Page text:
Club Corner – Getting rallying up and running
West Cumbria and Eden Valley Motor Clubs Cumbrian clubs teamed up with M-Sport to host a triumphant return to the forests for post-lockdown stage rallying Every motorsport discipline has been hit hard by coronavirus but rallying has suffered more than most with, amongst other things, the cancellation of Wales Rally GB, the British Rally Championship and other national rally championships. Having been patiently waiting while circuit racers and others returned to racing in early July under Motorsport UK’s ‘Getting Back on Track’ COVID-19 guidance, rally fans were in need of a good news story.
The M-Sport Stages event at Greystoke Forest was exactly that, with West Cumbria Motor Club and Eden Valley Motor Club working with M-Sport to hold an inspiring post-lockdown return to stage rallying. For all the excitement, the pressure was very much on the organising clubs, not least for the incredibly short space of time they had in which to make it happen. “When you’re organising this kind of event normally, you’ve got ten or 11 months to set things up – for this we had six weeks,” admits West Cumbria Motor Club’s Roger Fisher.
“We’re fortunate that Malcolm [Wilson] agreed we should base the event on the Greystoke Stages format, which is an event we’ve run for 12 years now,” says Roger. “Early on we agreed we’d effectively repeat the 2019 Greystoke, so that meant both clubs were familiar with the structure of the event, how we were going to set the stages up and suchlike. That helped enormously but we depended extensively on the knowledge and experience of a very small team of people.” The Greystoke Stages usually runs each July, with planning normally starting as early as the previous October or November. This time, new ways of working had to be adopted with Zoom chats and WhatsApp groups replacing in-person meetings.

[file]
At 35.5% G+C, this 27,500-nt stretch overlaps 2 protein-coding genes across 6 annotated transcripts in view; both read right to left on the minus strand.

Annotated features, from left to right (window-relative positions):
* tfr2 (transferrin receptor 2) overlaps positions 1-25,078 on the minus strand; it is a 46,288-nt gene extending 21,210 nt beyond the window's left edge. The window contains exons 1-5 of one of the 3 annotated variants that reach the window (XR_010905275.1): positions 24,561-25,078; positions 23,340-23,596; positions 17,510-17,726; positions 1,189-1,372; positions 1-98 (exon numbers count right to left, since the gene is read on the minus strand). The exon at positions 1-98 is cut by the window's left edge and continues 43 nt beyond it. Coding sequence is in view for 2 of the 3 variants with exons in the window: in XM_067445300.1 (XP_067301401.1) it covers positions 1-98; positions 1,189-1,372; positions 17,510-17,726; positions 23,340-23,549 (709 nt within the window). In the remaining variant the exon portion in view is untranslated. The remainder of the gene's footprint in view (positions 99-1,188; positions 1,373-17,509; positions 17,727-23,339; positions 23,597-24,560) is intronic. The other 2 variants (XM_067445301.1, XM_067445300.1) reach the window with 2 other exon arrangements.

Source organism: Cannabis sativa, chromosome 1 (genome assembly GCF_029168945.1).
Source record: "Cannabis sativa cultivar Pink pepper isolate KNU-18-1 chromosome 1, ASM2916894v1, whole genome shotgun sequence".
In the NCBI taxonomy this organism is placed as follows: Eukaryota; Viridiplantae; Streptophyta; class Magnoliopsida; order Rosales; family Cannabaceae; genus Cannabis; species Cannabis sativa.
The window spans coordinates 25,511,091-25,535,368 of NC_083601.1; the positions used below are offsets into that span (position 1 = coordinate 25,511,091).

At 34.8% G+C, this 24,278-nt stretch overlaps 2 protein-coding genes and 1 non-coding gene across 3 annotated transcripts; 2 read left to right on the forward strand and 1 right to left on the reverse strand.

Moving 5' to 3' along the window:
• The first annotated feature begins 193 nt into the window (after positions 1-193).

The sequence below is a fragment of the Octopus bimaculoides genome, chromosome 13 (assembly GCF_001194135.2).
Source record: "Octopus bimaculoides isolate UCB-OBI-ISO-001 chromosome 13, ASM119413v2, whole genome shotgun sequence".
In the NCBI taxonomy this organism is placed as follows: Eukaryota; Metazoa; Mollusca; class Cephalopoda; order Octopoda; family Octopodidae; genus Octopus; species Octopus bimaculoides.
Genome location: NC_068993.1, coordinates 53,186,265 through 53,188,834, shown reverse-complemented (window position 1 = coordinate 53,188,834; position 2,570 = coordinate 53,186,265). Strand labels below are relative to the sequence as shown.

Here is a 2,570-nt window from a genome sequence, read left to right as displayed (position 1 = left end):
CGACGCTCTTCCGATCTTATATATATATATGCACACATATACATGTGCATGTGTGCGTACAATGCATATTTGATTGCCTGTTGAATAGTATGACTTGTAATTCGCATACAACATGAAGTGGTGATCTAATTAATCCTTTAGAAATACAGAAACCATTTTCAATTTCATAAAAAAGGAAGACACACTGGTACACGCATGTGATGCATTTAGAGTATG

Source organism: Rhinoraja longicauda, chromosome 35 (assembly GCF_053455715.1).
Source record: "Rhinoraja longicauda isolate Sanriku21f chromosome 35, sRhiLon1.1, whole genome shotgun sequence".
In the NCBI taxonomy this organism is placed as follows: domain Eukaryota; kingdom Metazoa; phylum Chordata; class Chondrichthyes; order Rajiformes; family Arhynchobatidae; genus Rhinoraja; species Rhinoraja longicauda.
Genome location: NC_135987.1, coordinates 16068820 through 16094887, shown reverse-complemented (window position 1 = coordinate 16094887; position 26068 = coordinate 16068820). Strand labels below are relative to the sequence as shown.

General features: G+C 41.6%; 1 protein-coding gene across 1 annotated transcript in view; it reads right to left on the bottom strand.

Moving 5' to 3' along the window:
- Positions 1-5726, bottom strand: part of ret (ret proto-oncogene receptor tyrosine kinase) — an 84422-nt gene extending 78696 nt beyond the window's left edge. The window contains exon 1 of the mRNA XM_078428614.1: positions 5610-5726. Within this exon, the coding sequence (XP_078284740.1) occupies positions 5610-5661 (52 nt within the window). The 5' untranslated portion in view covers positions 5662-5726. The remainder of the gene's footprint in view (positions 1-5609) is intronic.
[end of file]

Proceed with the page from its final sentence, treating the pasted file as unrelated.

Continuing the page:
In some ways, the enforced shift to remote, preevent signing-on and scrutineering has provided an opportunity to adapt to new technology. “Undoubtedly some of the systems we’ve been forced to utilise will become the norm and, from the organisers’ point of view, it can simplify some things,” he says. “One or two competitors did struggle with some of the processes relating to self-scrutineering but, by and large, it worked well. I think it’s just a question of familiarity.” Technology is all very well, but Roger admits social distancing requirements do have an impact on the all-important camaraderie underpinning all grassroots motorsport.
“Normally signing-on is a chance for people to chat, have a joke and catch up, so doing it electronically does impact the social side,” he says. Needs must, but this has at least inspired a spirit of innovation in all those involved, not least on the timing side. Here Roger credits the hard work of Matthew Atkinson of www.rallies.info and Richard Blackshaw of RAB Timing, who were quick to recognise how reliable, socially distanced timing was key to COVID compliant events and pulled out all the stops to have a system up and running.
“This was the first event in which it was used in anger and everyone was very happy to see it work so well,” says Roger. Frontline experience like this can now be shared by Roger and his colleagues in the two clubs with others looking to hold their own events, confident the processes and technology are fit for purpose. Rallying still faces considerable challenges, but through the hard work of Motorsport UK in establishing the guidance, and successful application of it by clubs such as West Cumbria and Eden Valley, proof of concept has been established, to the good of the sport as a whole.